Since it seems that people arrived on the Ohio River, there was what many called a Sacred Way leading from the river to The Mound. But the Way didn’t stop there, as it turned at right angles to an octagon shape, which is no longer in existence. This Sacred Way was actually paved back 2000 years ago…with mussel shells. How do we know this? When ground was moved for building the homes and stores in Moundsville, layers of mussel shells several inches thick were found along The Sacred Way. Hopefully, you are beginning to form a picture of what could have been.

Display at Grave Creek Mound of objects found during an early dig at the mound.

Display at Grave Creek Mound of objects found during an early dig at the mound.

Back in 1838, some curious amateurs decided to do a little exploring of their own and began digging into The Mound with gusto through two shafts, one horizontal and one vertical. Their discoveries were surprising, but they had little idea of how much historic information they had really pulled from the ground. A burial vault made of logs and smooth stones from the river was found in the center near ground level. It contained two skeletons with tools, beads, pipes and ornaments indicating these were important people in their culture.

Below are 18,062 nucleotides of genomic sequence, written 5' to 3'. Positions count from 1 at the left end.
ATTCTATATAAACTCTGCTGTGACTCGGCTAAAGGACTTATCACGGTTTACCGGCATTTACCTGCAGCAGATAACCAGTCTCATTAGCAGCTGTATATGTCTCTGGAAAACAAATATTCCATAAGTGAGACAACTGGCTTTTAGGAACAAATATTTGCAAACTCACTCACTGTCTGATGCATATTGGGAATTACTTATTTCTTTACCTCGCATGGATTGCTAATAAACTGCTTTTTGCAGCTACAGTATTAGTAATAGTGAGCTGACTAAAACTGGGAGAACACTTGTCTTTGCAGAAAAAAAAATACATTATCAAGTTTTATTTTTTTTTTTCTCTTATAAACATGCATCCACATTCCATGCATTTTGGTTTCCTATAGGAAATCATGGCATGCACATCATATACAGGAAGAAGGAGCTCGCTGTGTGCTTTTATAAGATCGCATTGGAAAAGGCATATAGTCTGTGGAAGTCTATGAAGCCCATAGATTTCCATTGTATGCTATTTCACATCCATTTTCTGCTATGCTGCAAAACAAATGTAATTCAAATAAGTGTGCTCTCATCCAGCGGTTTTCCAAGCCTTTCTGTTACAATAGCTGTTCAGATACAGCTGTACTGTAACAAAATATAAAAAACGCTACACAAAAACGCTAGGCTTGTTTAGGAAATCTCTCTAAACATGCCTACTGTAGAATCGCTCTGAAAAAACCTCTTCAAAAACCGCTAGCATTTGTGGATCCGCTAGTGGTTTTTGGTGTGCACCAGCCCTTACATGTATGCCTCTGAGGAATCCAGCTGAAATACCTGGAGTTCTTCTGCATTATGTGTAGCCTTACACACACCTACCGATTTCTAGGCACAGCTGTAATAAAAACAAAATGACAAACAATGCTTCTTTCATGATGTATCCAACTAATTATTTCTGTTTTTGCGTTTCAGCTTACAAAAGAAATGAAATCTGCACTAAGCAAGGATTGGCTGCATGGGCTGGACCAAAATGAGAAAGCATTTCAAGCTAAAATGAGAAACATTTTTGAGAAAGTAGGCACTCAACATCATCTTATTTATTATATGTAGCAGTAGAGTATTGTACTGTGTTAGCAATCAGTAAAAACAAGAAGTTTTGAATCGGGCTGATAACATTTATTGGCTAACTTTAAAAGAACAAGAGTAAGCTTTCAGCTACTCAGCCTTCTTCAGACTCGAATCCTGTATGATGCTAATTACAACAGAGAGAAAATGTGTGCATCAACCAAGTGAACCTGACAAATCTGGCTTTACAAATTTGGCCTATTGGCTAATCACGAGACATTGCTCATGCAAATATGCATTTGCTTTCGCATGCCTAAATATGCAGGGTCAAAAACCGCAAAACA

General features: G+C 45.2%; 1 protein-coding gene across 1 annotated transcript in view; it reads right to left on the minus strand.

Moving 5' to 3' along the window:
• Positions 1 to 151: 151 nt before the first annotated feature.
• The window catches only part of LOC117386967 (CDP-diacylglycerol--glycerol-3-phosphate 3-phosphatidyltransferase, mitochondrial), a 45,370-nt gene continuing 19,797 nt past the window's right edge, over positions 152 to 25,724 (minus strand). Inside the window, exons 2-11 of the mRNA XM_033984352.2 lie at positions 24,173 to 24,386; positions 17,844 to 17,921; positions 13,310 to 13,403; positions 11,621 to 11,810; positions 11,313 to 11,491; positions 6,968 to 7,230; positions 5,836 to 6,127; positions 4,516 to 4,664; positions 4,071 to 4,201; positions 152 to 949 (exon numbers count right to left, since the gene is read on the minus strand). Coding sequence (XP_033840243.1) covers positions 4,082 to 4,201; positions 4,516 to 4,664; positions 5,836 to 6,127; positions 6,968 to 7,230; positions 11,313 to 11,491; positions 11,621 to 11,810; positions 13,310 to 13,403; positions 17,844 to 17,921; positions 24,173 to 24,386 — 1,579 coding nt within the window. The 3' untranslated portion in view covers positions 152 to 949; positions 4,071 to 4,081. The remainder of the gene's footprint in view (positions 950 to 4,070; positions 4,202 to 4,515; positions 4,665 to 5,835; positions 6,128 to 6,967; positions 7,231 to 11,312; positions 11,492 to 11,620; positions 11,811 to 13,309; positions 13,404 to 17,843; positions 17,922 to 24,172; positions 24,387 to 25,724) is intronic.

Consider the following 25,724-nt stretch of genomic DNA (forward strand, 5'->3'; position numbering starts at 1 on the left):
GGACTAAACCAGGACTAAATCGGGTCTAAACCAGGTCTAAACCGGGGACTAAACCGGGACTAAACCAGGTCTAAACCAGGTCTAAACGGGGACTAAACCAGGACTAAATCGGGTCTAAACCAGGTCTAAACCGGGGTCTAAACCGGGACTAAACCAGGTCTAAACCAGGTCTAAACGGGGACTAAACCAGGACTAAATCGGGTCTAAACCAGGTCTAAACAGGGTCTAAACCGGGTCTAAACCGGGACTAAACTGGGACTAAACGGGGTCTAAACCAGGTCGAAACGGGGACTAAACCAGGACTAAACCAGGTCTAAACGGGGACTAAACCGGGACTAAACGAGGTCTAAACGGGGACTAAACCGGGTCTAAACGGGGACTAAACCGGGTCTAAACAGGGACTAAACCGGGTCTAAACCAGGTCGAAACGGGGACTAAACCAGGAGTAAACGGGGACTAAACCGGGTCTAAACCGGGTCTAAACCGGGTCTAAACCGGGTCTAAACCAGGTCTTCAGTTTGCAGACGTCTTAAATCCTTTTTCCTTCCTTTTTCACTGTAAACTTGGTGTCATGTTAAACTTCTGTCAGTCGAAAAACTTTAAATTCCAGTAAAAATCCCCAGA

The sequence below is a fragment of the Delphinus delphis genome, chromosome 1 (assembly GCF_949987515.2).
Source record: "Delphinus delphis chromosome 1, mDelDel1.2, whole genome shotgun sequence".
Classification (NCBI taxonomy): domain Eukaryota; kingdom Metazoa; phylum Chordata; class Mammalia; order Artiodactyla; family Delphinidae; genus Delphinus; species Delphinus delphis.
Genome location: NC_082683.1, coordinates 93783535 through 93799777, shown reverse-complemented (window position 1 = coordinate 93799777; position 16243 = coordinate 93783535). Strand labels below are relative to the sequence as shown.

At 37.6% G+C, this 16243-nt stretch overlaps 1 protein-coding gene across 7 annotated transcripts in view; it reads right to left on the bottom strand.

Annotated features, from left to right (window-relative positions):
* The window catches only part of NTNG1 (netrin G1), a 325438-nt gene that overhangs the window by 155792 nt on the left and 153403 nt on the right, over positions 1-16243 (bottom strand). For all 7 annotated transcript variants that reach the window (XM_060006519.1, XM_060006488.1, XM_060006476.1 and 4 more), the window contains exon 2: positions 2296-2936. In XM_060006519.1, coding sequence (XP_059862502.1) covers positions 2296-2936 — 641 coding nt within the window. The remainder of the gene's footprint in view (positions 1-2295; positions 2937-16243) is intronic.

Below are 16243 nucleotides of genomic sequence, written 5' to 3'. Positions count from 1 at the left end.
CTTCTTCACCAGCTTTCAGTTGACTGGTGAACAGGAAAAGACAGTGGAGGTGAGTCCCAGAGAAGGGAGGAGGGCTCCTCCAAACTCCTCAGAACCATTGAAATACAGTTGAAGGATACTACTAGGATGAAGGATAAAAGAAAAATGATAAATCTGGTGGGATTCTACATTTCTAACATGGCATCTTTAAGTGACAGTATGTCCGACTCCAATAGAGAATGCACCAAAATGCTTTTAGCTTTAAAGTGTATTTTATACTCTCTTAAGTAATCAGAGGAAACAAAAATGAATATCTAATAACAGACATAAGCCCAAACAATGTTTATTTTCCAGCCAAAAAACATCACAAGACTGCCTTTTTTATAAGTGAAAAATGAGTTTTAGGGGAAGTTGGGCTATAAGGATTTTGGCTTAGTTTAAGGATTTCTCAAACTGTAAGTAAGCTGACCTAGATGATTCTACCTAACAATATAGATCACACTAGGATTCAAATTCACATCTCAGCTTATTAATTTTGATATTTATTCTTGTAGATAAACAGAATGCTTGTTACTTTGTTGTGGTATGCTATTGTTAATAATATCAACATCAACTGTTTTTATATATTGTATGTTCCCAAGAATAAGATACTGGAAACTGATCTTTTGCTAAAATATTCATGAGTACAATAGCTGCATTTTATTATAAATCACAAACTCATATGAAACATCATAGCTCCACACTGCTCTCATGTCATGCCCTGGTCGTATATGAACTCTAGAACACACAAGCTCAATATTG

A most amazing skeleton, which they named Tasach for reasons to be given later, appeared at the bottom layer of the earthen mound.  The items found either on his body or with his body were quite astonishing. Around its 7’2″ frame were pieces of sea shells- some scattered and others formed into beads. On the wrist were seven copper bracelets and around the waist was a band of small mica squares. What do all of these pieces mean?